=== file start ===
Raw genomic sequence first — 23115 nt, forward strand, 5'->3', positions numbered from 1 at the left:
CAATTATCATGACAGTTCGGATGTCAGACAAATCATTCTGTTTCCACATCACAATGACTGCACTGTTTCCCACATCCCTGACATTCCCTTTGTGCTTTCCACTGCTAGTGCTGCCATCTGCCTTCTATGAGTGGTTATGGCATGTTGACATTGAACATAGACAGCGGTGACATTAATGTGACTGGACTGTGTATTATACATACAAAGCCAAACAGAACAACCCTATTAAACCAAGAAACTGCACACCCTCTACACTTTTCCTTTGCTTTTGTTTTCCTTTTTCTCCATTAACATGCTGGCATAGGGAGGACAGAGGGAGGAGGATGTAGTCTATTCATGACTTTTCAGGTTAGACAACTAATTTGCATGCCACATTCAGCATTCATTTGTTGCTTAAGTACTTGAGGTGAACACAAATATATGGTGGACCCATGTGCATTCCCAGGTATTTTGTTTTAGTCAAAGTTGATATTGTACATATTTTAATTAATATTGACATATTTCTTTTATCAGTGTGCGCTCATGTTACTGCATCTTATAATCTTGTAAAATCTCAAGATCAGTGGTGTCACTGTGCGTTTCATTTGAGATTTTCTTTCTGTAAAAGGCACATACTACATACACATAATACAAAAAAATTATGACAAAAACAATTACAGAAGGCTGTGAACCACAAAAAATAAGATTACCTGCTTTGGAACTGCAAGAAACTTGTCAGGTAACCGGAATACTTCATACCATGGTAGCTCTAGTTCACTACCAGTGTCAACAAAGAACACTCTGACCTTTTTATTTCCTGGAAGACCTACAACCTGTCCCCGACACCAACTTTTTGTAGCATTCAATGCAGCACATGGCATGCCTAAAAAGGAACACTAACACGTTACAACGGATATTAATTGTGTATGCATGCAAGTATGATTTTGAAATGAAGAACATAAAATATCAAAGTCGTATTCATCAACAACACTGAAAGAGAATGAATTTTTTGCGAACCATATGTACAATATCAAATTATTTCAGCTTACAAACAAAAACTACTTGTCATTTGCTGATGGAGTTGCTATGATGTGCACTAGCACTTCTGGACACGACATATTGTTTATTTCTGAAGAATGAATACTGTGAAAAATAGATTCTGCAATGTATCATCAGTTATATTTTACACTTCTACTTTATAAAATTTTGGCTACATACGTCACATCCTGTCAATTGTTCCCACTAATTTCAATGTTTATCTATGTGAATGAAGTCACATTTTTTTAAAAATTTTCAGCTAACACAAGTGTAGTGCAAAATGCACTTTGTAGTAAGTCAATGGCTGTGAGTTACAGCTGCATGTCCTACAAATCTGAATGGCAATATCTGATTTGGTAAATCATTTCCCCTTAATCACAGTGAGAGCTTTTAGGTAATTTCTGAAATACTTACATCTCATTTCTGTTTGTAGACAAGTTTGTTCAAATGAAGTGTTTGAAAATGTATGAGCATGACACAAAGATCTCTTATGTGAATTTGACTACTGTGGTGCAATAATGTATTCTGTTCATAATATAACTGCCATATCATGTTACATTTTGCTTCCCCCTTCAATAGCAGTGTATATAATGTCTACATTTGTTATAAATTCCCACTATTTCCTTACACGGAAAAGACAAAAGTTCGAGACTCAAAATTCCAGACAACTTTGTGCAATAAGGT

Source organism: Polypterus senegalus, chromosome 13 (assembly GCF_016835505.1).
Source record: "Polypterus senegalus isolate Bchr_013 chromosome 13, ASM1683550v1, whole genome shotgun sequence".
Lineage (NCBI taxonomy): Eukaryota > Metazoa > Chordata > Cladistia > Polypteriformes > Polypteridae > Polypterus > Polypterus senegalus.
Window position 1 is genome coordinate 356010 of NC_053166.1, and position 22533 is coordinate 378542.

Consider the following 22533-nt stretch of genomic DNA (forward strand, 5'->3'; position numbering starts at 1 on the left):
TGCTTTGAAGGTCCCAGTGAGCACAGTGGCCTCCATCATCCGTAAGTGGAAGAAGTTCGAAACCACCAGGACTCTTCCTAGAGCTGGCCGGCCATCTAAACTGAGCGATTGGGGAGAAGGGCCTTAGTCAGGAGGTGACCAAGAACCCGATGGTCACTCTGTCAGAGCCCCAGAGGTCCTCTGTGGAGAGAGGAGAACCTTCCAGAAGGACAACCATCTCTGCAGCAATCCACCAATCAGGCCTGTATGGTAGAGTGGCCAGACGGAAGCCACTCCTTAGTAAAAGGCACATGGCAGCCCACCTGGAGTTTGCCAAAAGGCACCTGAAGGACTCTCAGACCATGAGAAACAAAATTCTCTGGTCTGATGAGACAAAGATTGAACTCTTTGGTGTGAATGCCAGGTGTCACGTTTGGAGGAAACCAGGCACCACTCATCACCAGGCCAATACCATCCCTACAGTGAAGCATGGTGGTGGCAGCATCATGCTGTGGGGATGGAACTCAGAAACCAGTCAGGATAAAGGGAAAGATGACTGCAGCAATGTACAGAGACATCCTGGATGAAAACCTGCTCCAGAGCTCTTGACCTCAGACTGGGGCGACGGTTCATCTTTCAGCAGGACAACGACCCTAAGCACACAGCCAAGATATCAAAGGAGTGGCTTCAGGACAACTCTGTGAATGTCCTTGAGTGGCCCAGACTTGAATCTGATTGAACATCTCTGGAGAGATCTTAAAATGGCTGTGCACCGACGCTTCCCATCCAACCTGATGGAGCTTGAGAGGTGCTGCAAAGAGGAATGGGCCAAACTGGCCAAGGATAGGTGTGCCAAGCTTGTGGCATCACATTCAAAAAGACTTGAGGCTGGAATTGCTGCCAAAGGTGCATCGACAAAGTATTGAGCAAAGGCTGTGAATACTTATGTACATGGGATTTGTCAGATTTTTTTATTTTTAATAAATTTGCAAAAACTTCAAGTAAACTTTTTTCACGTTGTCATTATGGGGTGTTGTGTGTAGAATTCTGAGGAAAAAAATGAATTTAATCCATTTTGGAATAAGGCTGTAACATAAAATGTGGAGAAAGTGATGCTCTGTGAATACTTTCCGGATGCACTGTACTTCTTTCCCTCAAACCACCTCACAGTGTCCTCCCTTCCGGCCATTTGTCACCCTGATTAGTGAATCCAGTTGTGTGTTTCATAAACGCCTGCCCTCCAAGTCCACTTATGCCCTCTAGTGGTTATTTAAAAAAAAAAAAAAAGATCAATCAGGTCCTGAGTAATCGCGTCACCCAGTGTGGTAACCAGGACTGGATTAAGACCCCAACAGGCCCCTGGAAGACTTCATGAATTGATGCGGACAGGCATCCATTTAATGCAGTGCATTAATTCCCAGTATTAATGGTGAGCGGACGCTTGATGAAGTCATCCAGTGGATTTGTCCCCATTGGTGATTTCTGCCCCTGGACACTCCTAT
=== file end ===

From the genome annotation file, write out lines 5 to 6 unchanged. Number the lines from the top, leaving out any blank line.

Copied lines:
Lineage (NCBI taxonomy): Eukaryota > Metazoa > Chordata > Cladistia > Polypteriformes > Polypteridae > Polypterus > Polypterus senegalus.
Window position 1 is genome coordinate 356010 of NC_053166.1, and position 22533 is coordinate 378542.